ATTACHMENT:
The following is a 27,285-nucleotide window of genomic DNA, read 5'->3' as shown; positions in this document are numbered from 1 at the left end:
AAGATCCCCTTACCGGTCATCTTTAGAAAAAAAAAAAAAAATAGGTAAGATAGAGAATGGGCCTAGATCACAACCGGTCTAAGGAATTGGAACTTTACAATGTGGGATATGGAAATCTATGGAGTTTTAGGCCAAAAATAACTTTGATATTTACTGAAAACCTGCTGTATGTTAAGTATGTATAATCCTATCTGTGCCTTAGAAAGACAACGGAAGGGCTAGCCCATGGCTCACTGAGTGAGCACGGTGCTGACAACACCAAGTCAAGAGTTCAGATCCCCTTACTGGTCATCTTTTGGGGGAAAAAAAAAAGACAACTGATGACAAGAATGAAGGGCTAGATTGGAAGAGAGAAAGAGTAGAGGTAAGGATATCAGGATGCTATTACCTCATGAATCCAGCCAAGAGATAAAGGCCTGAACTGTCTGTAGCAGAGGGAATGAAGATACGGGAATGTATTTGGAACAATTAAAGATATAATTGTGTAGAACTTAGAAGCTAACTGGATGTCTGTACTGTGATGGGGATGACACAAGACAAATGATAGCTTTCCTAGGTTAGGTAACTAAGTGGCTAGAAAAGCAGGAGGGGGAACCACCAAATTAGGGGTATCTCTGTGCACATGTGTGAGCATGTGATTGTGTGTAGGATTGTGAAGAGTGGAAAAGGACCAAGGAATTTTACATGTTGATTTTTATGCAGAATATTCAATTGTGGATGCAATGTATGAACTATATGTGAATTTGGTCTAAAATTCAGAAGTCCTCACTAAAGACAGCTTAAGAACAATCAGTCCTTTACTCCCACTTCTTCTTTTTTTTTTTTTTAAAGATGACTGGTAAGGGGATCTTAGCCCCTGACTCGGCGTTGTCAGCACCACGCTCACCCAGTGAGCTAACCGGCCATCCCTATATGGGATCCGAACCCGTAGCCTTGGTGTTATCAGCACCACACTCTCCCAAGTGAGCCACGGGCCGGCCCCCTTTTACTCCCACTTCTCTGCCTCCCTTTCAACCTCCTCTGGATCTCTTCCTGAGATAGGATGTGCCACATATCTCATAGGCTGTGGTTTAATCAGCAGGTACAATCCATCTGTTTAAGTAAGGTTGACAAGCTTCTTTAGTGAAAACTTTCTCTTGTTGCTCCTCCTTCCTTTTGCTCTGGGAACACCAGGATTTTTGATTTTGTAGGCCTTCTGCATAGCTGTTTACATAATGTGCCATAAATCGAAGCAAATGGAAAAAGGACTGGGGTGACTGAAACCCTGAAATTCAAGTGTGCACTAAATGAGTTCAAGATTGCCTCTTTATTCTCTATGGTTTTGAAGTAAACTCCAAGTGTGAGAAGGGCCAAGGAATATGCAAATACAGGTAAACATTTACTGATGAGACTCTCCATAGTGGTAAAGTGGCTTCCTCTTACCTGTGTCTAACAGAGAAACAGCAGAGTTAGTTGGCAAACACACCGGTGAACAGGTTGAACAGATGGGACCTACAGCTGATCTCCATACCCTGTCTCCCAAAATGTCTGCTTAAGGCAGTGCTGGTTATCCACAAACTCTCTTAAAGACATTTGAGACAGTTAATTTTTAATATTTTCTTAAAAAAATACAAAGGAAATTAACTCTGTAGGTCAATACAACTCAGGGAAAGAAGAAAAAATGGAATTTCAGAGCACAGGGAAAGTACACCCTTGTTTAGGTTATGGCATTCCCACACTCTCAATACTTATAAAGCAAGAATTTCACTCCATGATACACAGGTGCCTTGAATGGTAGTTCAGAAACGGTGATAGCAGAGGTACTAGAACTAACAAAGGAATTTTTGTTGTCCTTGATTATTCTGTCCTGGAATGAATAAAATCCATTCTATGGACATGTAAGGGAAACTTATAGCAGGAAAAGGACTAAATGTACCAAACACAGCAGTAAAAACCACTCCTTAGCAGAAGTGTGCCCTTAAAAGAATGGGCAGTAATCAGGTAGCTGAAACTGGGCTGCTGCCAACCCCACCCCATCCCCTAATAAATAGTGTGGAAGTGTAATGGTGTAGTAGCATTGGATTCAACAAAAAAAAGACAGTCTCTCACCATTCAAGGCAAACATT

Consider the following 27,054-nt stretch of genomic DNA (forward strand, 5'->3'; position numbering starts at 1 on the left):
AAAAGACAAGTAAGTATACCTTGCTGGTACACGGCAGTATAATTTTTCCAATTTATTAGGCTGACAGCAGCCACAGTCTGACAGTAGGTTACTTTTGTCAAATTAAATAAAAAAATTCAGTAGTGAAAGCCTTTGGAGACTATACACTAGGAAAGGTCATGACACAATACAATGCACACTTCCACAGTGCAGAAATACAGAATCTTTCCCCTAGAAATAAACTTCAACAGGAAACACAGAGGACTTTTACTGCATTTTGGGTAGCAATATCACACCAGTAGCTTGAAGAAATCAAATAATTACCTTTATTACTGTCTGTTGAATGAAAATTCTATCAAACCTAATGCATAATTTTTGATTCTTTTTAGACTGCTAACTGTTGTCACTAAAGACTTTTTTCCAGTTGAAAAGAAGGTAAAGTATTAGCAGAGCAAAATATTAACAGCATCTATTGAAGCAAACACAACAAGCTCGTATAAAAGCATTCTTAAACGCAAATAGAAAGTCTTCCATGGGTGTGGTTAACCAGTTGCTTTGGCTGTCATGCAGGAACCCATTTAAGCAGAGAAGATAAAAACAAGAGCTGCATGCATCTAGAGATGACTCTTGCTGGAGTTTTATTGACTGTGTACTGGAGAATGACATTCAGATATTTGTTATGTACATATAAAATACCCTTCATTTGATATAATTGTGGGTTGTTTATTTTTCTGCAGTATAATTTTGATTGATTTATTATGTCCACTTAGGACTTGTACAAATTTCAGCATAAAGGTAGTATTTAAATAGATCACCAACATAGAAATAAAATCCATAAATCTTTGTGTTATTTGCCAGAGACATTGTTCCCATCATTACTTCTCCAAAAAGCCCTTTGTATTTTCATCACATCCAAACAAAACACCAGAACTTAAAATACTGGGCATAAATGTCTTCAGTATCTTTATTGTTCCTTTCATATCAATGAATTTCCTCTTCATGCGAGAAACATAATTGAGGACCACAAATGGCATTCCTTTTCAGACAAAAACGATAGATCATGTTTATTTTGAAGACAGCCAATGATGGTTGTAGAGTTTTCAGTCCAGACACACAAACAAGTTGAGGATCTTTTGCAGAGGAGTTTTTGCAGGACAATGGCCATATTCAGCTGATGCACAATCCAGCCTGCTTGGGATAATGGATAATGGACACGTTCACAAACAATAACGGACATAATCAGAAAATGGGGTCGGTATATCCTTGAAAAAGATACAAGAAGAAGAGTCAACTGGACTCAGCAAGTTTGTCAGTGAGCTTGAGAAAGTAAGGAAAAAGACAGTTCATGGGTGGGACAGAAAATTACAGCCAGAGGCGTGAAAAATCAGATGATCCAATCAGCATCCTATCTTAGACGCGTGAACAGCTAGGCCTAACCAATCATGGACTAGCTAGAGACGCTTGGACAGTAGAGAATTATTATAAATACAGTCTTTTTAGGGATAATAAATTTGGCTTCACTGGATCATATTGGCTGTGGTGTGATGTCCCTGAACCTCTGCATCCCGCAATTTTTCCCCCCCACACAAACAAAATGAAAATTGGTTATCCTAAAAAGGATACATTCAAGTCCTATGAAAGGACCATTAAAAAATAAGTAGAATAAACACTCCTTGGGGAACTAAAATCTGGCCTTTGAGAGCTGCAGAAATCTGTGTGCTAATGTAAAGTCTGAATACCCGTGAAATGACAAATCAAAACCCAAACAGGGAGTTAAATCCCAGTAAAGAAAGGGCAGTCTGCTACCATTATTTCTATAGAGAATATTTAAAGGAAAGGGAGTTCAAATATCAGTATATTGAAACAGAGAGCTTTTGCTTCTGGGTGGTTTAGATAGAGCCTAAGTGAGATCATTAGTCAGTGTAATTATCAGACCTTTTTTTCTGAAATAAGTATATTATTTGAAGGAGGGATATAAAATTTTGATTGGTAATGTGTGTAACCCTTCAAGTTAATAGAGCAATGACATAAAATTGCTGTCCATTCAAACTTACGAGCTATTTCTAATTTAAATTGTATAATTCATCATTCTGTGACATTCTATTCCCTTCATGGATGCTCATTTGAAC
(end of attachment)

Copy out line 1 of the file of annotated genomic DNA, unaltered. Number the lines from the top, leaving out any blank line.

The following is a 27,285-nucleotide window of genomic DNA, read 5'->3' as shown; positions in this document are numbered from 1 at the left end: